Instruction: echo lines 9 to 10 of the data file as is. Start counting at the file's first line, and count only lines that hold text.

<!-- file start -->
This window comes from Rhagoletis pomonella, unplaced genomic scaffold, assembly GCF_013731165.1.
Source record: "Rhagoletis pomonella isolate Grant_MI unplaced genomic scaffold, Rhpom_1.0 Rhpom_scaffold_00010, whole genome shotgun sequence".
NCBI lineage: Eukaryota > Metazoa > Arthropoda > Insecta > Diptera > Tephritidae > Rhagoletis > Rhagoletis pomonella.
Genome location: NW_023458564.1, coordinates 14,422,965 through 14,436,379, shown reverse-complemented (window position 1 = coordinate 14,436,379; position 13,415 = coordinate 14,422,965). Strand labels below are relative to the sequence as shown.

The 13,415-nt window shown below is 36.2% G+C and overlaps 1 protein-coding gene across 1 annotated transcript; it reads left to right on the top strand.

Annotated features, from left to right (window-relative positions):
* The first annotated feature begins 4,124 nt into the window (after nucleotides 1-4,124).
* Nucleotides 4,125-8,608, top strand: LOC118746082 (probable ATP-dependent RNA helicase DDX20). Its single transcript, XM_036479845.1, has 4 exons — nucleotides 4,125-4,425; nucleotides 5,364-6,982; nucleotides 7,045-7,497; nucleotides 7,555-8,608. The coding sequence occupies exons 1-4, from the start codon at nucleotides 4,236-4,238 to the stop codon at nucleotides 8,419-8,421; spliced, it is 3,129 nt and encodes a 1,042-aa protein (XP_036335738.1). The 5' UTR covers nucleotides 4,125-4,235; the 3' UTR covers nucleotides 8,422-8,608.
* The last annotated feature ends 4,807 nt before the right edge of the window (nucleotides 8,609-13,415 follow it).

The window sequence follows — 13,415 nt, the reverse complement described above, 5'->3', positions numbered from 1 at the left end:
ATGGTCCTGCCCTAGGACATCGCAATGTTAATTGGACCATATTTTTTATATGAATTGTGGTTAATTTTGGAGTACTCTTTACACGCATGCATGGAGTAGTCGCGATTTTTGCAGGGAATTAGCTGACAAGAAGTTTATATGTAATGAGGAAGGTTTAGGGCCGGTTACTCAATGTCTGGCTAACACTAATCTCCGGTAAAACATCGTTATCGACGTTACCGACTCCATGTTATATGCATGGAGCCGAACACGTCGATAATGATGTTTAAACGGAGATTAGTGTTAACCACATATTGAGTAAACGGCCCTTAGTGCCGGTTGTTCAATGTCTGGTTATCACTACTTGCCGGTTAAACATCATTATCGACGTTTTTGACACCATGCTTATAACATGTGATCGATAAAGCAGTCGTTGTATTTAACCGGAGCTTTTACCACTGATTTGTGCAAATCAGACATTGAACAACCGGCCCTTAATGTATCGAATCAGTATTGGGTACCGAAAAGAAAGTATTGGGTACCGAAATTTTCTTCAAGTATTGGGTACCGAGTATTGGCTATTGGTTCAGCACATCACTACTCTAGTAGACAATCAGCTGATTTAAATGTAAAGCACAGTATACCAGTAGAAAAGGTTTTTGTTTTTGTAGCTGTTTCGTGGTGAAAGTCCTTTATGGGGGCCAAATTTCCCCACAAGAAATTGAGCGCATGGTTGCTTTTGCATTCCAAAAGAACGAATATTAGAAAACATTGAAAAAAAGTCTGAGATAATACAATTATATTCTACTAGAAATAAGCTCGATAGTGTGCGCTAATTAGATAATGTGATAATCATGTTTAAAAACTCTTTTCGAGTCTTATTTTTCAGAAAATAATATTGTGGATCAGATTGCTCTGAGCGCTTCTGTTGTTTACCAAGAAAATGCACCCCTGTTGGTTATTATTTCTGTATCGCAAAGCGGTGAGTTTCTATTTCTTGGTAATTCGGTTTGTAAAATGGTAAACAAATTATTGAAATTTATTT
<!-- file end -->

* The last annotated feature ends 4,807 nt before the right edge of the window (nucleotides 8,609-13,415 follow it).

The window sequence follows — 13,415 nt, the reverse complement described above, 5'->3', positions numbered from 1 at the left end: